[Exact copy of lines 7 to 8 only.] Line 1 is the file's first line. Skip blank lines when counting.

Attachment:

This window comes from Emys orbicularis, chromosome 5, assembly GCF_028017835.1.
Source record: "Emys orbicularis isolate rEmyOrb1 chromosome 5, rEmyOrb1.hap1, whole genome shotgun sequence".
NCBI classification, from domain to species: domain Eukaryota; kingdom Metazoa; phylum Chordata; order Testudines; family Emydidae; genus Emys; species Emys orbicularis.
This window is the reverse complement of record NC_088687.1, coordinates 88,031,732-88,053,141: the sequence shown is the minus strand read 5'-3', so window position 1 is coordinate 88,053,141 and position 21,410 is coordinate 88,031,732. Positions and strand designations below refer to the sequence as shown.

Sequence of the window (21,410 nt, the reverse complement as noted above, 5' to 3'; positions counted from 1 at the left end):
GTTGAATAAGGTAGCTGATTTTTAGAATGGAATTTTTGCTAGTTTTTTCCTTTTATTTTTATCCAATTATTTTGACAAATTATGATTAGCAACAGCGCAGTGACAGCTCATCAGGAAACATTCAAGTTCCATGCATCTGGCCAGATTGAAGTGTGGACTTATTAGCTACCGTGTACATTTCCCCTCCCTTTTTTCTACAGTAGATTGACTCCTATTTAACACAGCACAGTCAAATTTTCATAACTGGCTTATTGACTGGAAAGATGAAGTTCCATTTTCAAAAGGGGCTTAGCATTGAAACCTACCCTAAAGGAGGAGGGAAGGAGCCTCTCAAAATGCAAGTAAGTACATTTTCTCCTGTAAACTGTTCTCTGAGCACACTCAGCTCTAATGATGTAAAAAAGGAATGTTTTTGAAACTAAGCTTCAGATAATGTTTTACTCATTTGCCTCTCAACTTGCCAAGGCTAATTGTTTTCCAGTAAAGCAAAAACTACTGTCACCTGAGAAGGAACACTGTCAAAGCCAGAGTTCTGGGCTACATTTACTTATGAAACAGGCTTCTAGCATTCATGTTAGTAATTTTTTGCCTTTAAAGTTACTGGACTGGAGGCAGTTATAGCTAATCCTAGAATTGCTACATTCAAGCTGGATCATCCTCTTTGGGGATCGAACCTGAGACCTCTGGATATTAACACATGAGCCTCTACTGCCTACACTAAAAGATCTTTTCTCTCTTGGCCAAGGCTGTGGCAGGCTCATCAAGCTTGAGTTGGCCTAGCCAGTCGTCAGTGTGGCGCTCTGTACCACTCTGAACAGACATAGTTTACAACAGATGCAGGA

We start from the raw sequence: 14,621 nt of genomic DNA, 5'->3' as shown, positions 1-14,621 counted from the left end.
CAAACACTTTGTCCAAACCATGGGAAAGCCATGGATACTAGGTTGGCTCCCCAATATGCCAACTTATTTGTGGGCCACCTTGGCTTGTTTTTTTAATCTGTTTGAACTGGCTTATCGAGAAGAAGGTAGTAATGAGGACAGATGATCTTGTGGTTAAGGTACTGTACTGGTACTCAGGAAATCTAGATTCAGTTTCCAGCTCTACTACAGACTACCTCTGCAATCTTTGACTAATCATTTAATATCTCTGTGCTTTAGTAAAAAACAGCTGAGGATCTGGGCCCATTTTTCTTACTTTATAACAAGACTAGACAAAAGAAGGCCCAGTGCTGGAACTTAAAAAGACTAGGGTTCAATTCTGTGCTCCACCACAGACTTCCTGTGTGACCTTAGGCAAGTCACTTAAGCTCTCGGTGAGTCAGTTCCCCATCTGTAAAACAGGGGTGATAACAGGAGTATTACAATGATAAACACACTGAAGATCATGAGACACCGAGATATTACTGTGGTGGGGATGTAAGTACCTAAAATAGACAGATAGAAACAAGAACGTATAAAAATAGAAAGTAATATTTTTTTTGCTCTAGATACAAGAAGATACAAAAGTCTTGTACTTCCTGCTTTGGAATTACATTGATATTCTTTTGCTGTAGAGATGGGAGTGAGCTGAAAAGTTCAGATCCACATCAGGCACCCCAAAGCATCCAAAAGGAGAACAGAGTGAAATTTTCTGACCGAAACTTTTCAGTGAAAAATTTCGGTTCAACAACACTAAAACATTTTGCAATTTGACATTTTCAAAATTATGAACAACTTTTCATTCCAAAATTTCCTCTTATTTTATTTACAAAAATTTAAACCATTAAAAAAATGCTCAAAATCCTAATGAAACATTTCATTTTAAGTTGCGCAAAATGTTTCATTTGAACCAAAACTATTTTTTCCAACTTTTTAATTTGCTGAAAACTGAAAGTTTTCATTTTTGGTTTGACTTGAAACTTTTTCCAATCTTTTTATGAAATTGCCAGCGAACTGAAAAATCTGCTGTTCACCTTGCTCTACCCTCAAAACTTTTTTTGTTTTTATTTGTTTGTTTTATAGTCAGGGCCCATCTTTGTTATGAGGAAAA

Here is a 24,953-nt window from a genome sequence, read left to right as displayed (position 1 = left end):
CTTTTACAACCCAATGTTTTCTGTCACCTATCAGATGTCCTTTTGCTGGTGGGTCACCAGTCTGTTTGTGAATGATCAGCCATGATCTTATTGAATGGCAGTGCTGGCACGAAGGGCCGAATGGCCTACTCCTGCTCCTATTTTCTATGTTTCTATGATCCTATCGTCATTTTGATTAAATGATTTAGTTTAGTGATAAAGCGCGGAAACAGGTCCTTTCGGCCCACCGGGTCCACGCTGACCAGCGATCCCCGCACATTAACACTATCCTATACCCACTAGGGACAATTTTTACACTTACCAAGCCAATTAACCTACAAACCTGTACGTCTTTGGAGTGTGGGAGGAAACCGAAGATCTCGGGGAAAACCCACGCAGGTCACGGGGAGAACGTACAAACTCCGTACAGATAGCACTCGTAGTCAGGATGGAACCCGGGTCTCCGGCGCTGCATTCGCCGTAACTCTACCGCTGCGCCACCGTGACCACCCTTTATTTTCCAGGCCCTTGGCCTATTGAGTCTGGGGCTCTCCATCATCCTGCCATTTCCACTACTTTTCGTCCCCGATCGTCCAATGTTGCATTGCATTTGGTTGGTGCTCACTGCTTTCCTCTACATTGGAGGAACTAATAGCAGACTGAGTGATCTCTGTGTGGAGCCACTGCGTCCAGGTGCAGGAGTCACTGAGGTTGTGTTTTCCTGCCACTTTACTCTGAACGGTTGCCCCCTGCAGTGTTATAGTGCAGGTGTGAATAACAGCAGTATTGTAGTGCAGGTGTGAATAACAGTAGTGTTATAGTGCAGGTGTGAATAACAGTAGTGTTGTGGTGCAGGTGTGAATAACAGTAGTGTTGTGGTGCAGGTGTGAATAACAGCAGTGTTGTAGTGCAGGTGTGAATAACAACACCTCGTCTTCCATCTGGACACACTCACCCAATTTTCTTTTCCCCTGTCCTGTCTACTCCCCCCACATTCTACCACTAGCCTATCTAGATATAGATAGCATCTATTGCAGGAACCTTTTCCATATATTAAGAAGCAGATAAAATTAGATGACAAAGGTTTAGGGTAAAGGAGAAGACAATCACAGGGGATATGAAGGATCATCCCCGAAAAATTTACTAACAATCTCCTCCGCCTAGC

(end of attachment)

We start from the raw sequence: 14,621 nt of genomic DNA, 5'->3' as shown, positions 1-14,621 counted from the left end.
CAAACACTTTGTCCAAACCATGGGAAAGCCATGGATACTAGGTTGGCTCCCCAATATGCCAACTTATTTGTGGGCCACCTTGGCTTGTTTTTTTAATCTGTTTGAACTGGCTTATCGAGAAGAAGGTAGTAATGAGGACAGATGATCTTGTGGTTAAGGTACTGTACTGGTACTCAGGAAATCTAGATTCAGTTTCCAGCTCTACTACAGACTACCTCTGCAATCTTTGACTAATCATTTAATATCTCTGTGCTTTAGTAAAAAACAGCTGAGGATCTGGGCCCATTTTTCTTACTTTATAACAAGACTAGACAAAAGAAGGCCCAGTGCTGGAACTTAAAAAGACTAGGGTTCAATTCTGTGCTCCACCACAGACTTCCTGTGTGACCTTAGGCAAGTCACTTAAGCTCTCGGTGAGTCAGTTCCCCATCTGTAAAACAGGGGTGATAACAGGAGTATTACAATGATAAACACACTGAAGATCATGAGACACCGAGATATTACTGTGGTGGGGATGTAAGTACCTAAAATAGACAGATAGAAACAAGAACGTATAAAAATAGAAAGTAATATTTTTTTTGCTCTAGATACAAGAAGATACAAAAGTCTTGTACTTCCTGCTTTGGAATTACATTGATATTCTTTTGCTGTAGAGATGGGAGTGAGCTGAAAAGTTCAGATCCACATCAGGCACCCCAAAGCATCCAAAAGGAGAACAGAGTGAAATTTTCTGACCGAAACTTTTCAGTGAAAAATTTCGGTTCAACAACACTAAAACATTTTGCAATTTGACATTTTCAAAATTATGAACAACTTTTCATTCCAAAATTTCCTCTTATTTTATTTACAAAAATTTAAACCATTAAAAAAATGCTCAAAATCCTAATGAAACATTTCATTTTAAGTTGCGCAAAATGTTTCATTTGAACCAAAACTATTTTTTCCAACTTTTTAATTTGCTGAAAACTGAAAGTTTTCATTTTTGGTTTGACTTGAAACTTTTTCCAATCTTTTTATGAAATTGCCAGCGAACTGAAAAATCTGCTGTTCACCTTGCTCTACCCTCAAAACTTTTTTTGTTTTTATTTGTTTGTTTTATAGTCAGGGCCCATCTTTGTTATGAGGAAAA